Pay attention to your physical health while grieving, too. You may experience a change in appetite, nausea, weight loss or weight gain, fatigue, insomnia, headaches, aches and pains, or other related symptoms. Though experiencing such symptoms is normal, more serious and prolonged symptoms may be a sign of other issues, such as clinical anxiety or major depression, which may develop after particularly significant losses. If you feel that your symptoms are prolonged and are beginning to significantly affect your quality of life, consult a healthcare professional to develop a plan for further treatment.
The Stages of Grief
Researchers have identified five common stages of grief: denial, anger, bargaining, depression, and acceptance. Across cultures, individuals experiencing grief often cycle through these emotional stages. Though not all individuals experience these emotions in this exact order, many progress through this emotional cycle in a similar manner. Once we’ve recovered from the shock immediately following a loss, we cycle into anger and frustration. Then, bargaining occurs. Bargaining is defined by “what if…” statements. We think that if we had acted differently in the past, things might have happened differently. Depression may be the most prolonged stage of grief, as we struggle to process the emptiness following our loss. Ultimately, we reach a state of acceptance. We may not be “all right,” and may never be happy with our new reality, but we have accepted that our life must go on. Grief experts now argue that it may be beneficial to add a sixth stage of grief, meaning, to the existing model. By honoring our loved ones and our past and moving forward in a way that helps us find greater meaning following a loss, we can lead more peaceful, purposeful lives.
Processing Grief & Engaging in Self-Care
Dealing with grief can be challenging. Even so, it is important to work through your feelings. Accept your feelings, and strive to process them in a way that works for you. Journal about your feelings, or post in a grief forum online. If you’re processing a death, perhaps make a scrapbook or print out your favorite photos of your loved one. Consider writing a letter to someone you’ve lost, expressing the things you never had a chance to say. Simply the act of writing out your feelings can be therapeutic and healing.
Take care of yourself, both mentally and physically. Eat well, sleep enough, and engage in healthy physical activities like aerobic exercise, walking, and yoga. Get back into your routine, and stick to the hobbies you enjoy.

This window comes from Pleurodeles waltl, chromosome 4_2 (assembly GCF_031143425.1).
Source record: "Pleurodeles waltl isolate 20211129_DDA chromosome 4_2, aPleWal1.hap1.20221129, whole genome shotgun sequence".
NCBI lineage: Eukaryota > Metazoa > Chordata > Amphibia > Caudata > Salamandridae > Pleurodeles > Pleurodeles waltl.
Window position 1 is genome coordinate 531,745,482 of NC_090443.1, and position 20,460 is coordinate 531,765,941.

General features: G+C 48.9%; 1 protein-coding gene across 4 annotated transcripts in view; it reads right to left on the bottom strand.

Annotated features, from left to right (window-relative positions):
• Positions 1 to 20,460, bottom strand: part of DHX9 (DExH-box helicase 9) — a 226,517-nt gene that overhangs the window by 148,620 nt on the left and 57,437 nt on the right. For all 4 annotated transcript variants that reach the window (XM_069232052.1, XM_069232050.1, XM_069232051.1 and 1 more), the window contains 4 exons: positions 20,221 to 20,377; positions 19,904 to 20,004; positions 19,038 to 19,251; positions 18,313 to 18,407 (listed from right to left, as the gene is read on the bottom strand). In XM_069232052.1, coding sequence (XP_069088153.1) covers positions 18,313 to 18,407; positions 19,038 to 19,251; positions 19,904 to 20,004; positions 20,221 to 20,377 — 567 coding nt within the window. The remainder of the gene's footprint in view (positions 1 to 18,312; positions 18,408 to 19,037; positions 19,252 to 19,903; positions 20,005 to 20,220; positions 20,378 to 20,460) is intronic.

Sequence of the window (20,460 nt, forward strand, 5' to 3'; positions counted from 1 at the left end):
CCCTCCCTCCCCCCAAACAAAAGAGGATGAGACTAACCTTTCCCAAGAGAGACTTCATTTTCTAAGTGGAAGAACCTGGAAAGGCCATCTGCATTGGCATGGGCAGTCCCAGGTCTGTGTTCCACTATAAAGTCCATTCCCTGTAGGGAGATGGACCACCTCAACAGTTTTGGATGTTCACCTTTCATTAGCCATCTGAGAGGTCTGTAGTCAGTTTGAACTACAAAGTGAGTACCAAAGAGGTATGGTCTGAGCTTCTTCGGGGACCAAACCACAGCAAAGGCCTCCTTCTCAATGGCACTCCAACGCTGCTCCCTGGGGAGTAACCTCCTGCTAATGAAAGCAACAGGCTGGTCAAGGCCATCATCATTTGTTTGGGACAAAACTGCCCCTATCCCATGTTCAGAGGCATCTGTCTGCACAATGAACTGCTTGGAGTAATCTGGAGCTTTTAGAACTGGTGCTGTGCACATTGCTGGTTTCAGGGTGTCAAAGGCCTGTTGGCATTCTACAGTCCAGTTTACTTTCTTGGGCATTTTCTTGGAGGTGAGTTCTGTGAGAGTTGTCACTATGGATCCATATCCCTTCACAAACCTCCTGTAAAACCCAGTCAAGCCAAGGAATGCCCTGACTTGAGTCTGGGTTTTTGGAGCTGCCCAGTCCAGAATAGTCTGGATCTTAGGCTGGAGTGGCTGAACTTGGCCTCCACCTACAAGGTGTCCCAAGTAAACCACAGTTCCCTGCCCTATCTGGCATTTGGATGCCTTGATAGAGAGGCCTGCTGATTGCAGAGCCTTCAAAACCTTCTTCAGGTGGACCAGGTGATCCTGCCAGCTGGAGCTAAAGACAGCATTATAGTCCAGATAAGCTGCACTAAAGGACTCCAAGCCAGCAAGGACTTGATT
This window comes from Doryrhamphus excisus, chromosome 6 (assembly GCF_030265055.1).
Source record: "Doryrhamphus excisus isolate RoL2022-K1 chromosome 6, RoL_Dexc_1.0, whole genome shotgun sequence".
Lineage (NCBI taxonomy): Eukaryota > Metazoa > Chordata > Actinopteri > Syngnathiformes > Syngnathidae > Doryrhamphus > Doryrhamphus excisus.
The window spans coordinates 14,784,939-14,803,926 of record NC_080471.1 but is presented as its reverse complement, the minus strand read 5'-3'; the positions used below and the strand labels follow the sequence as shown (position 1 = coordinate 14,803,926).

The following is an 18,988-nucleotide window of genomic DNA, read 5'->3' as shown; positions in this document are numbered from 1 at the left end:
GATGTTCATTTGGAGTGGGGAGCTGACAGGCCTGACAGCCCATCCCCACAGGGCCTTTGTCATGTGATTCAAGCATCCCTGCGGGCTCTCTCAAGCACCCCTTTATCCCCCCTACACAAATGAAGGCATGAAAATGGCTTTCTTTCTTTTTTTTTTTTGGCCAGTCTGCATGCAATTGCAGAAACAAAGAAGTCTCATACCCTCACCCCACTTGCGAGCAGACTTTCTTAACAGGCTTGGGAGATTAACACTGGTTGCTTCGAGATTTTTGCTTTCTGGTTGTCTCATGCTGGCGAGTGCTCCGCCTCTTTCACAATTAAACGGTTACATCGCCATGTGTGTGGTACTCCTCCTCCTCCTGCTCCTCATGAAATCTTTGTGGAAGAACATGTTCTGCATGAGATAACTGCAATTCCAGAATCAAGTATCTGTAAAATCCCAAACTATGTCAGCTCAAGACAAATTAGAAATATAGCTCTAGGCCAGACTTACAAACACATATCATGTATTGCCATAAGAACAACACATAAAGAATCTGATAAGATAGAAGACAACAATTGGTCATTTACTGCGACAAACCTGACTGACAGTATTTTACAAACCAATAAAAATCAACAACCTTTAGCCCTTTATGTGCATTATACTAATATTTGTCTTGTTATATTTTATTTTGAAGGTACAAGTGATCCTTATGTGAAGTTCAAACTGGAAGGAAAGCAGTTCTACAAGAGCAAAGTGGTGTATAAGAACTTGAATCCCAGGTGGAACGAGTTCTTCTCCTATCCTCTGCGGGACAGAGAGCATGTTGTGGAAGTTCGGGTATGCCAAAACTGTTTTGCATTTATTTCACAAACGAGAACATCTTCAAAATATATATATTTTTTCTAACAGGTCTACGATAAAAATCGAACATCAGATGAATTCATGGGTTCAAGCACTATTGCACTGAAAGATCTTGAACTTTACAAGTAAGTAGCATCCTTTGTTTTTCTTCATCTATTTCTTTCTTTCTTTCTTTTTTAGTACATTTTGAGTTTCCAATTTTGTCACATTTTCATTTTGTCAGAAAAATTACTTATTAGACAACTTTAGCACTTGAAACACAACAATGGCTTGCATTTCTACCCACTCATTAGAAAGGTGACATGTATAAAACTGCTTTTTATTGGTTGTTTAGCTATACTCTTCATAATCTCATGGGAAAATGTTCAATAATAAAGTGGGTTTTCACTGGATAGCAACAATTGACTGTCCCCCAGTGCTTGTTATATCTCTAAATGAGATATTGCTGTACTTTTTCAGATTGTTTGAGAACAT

Reach out to others, too. Instead of isolating yourself, strive to connect with those you care about. Turn to close friends and family members. Know that some people may not know how to comfort you; finding the “right thing” to say to those who are grieving can be difficult. If you’re religious, consider investing more time and energy in your spiritual practice. Perhaps reach out to leaders in your religious community for advice, guidance, and support. If you’re in need of more targeted assistance, consider talking to a grief counselor or therapist. Look for grief support groups in your area if you think you could benefit from discussing your loss with others. Even if you’ve gone through something you perceive as a “minor” loss, it is important to acknowledge your grief for what it is. By taking care of yourself, verbalizing your emotions, and reconnecting with others, you can process your pain and eventually heal from your loss.
Remember, there is no “right” or “wrong” way to grieve. It is possible for grief to last longer than you expect it to. If, however, the pain of your loss continues to be severe for a longer period of time, it is important to consider whether or not you may be experiencing another form of psychological pain tied to your loss. “Complicated grief,” which may involve more severe and lasting symptoms of grief, can manifest as a form of trauma, such as PTSD. Severe grief may also trigger or worsen mental illness, making individuals more prone to developing anxiety or depression.
Though antidepressants aren’t recommended for those who are experiencing normal grief, it can be important to talk to a mental health professional if your grief is continuing to significantly impact your quality of life. Treatment can help alleviate the symptoms of complicated grief and depression. If you are feeling as though your life is no longer worth living, or are experiencing symptoms of major depression, such as constant feelings of guilt, emotional numbness, or an inability to perform daily tasks, it is important to talk to a grief counselor or professional therapist. By getting the help that you need, you’ll be able to recover, allowing you to move beyond your grief and into a life of greater purpose and meaning.